“At eleven o’clock, if the weather is fine, the Duke’s horse is brought to the door. The Duke’s horse on these occasions is always saddled and bridled. The Duke’s horse is ordinarily the same white horse he rode at Waterloo, and which was eaten by the hounds at Strathfieldsaye. His hair is of a chestnut colour. Before the Duke goes out, he has his hat and gloves brought him by a servant. The Duke of Wellington always puts his hat on his head and the gloves on his hands. The Duke’s daily manner of mounting his horse is the same that it was on the morning of the glorious battle of Waterloo. His Grace first takes the rein in his left hand which he lays on the horse’s mane; he then puts his left foot in the stirrup, and with a spring brings his body up, and his right leg over the body of the animal by the way of the tail, and thus places himself in the saddle; he then drops his right foot into the stirrup, puts his horse to a walk, and seldom falls off, being an admirable equestrian. When acquaintances and friends salute the Duke in the streets, such is his affability that he either bows, touches his hat, or recognises their civility in some way or other. The Duke of Wellington very commonly says, “How are you?’—‘It’s a fine day’—‘How d’ye do?’—and makes frequent and various remarks on the weather, and the dust or the mud, as it may be. At twelve o’clock on Mondays, Wednesdays, and Fridays, the Duke’s master comes to teach him his political economy. The Duke makes wonderful progress in his studies, and his instructor is used pleasantly to observe that ‘the Duke gets on like a house on fire.’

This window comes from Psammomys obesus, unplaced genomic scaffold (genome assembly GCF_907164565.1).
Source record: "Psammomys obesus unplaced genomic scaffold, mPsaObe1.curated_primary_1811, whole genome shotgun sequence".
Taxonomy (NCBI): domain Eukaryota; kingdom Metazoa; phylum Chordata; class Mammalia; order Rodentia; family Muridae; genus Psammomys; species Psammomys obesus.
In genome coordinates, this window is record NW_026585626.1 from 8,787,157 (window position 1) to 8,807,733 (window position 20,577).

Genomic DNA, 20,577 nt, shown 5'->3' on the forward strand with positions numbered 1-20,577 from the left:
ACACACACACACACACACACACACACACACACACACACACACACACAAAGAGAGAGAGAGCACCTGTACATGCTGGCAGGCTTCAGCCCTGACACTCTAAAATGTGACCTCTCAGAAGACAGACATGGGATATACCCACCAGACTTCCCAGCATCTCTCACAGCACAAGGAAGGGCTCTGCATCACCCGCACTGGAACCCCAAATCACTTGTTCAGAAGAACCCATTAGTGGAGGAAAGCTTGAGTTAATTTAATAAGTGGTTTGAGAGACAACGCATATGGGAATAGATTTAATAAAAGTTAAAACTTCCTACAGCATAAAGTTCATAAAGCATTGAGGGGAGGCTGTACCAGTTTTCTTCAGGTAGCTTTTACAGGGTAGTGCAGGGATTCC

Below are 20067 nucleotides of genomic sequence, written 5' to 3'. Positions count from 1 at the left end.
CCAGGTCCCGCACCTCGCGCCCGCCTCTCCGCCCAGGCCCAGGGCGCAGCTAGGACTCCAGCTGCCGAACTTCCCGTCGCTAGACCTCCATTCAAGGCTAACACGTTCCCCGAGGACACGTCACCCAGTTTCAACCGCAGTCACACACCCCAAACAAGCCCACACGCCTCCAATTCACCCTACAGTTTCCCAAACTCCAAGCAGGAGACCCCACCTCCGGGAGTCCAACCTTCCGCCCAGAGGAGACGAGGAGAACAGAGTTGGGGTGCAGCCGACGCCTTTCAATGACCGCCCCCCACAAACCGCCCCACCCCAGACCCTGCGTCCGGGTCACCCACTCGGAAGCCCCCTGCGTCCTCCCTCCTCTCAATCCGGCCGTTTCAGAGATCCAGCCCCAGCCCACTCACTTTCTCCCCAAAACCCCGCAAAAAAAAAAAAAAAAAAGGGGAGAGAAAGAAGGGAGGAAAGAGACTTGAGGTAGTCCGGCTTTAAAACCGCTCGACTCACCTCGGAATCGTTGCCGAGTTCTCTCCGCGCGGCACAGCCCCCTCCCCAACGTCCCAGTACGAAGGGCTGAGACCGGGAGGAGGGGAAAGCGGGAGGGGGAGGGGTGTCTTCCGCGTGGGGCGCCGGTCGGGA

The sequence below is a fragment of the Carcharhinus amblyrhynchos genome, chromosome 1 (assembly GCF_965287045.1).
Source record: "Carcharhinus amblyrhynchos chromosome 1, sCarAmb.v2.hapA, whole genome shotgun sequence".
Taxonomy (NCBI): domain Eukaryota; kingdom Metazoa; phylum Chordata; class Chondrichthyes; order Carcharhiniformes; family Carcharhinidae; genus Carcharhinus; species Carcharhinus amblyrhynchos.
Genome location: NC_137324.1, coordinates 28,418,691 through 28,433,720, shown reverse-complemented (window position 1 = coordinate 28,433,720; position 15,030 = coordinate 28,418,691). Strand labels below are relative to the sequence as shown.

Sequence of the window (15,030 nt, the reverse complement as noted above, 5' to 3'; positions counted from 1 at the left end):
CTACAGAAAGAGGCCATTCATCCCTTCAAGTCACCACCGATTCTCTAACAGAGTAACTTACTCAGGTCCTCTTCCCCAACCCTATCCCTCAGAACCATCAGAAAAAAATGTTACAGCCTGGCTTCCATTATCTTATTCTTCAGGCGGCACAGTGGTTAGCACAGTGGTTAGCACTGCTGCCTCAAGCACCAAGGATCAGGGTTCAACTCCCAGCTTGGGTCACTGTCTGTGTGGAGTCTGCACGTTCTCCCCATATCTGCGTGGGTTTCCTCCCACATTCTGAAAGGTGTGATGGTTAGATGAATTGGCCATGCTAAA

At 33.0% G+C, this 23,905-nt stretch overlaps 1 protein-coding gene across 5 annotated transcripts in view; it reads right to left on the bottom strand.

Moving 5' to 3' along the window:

“At the Treasury the Duke of Wellington does nothing but think. He sits on a leathern library chair, with his heels and a good part of his legs on the table. When thus in profound thought, he very frequently closes his eyes for hours together, and makes an extraordinary and rather appalling noise through his nose. Such is the Duke of Wellington’s devotion to business that he eats no luncheon. In the House of Lords the Duke’s manner of proceeding is this: he walks up to the fire-place, turns his back to it, separates the skirts of his coat, tossing them over the dexter and sinister arms, thrusts his hands in his breeches’ pockets, and so stands at ease. The characteristic of the Duke’s oratory is a brevity the next thing to silence. As brevity is the soul of wit, it may confidently be affirmed that in this quality Lord North and Sheridan were fools compared with him.”